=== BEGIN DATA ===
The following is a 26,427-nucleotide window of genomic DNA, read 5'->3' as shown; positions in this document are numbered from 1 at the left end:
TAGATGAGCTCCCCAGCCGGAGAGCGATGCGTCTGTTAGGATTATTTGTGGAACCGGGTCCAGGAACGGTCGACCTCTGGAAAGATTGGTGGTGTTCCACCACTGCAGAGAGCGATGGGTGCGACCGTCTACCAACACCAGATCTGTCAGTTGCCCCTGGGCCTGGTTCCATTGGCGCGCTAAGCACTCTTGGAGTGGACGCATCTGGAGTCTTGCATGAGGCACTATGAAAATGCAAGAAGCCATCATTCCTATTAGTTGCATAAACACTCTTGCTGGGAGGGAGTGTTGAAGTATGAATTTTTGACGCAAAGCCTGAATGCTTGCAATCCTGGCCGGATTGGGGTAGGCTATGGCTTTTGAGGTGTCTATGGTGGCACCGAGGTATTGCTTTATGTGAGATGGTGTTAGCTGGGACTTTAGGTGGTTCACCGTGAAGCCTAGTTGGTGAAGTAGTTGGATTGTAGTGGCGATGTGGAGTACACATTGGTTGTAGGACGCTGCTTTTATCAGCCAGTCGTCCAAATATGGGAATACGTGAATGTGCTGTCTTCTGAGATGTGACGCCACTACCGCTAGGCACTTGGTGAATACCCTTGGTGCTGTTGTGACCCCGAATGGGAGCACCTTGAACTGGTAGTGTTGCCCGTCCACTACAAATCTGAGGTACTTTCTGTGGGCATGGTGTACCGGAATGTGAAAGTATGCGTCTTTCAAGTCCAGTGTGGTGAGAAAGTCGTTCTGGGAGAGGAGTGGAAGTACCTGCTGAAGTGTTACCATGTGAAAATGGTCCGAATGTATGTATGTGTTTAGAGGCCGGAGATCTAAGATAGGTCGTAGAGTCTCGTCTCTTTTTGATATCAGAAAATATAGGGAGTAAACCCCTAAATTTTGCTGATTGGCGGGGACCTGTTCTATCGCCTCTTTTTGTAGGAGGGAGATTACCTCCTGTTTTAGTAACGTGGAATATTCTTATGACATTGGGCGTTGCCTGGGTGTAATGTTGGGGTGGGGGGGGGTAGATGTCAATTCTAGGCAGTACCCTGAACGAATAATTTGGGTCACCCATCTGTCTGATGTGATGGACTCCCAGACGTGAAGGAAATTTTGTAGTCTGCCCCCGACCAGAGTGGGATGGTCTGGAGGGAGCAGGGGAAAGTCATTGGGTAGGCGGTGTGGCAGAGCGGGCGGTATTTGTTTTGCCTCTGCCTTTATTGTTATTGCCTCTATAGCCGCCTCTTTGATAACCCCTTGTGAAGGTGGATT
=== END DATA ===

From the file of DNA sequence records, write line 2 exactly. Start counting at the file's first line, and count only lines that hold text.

TAGATGAGCTCCCCAGCCGGAGAGCGATGCGTCTGTTAGGATTATTTGTGGAACCGGGTCCAGGAACGGTCGACCTCTGGAAAGATTGGTGGTGTTCCACCACTGCAGAGAGCGATGGGTGCGACCGTCTACCAACACCAGATCTGTCAGTTGCCCCTGGGCCTGGTTCCATTGGCGCGCTAAGCACTCTTGGAGTGGACGCATCTGGAGTCTTGCATGAGGCACTATGAAAATGCAAGAAGCCATCATTCCTATTAGTTGCATAAACACTCTTGCTGGGAGGGAGTGTTGAAGTATGAATTTTTGACGCAAAGCCTGAATGCTTGCAATCCTGGCCGGATTGGGGTAGGCTATGGCTTTTGAGGTGTCTATGGTGGCACCGAGGTATTGCTTTATGTGAGATGGTGTTAGCTGGGACTTTAGGTGGTTCACCGTGAAGCCTAGTTGGTGAAGTAGTTGGATTGTAGTGGCGATGTGGAGTACACATTGGTTGTAGGACGCTGCTTTTATCAGCCAGTCGTCCAAATATGGGAATACGTGAATGTGCTGTCTTCTGAGATGTGACGCCACTACCGCTAGGCACTTGGTGAATACCCTTGGTGCTGTTGTGACCCCGAATGGGAGCACCTTGAACTGGTAGTGTTGCCCGTCCACTACAAATCTGAGGTACTTTCTGTGGGCATGGTGTACCGGAATGTGAAAGTATGCGTCTTTCAAGTCCAGTGTGGTGAGAAAGTCGTTCTGGGAGAGGAGTGGAAGTACCTGCTGAAGTGTTACCATGTGAAAATGGTCCGAATGTATGTATGTGTTTAGAGGCCGGAGATCTAAGATAGGTCGTAGAGTCTCGTCTCTTTTTGATATCAGAAAATATAGGGAGTAAACCCCTAAATTTTGCTGATTGGCGGGGACCTGTTCTATCGCCTCTTTTTGTAGGAGGGAGATTACCTCCTGTTTTAGTAACGTGGAATATTCTTATGACATTGGGCGTTGCCTGGGTGTAATGTTGGGGTGGGGGGGGGTAGATGTCAATTCTAGGCAGTACCCTGAACGAATAATTTGGGTCACCCATCTGTCTGATGTGATGGACTCCCAGACGTGAAGGAAATTTTGTAGTCTGCCCCCGACCAGAGTGGGATGGTCTGGAGGGAGCAGGGGAAAGTCATTGGGTAGGCGGTGTGGCAGAGCGGGCGGTATTTGTTTTGCCTCTGCCTTTATTGTTATTGCCTCTATAGCCGCCTCTTTGATAACCCCTTGTGAAGGTGGATT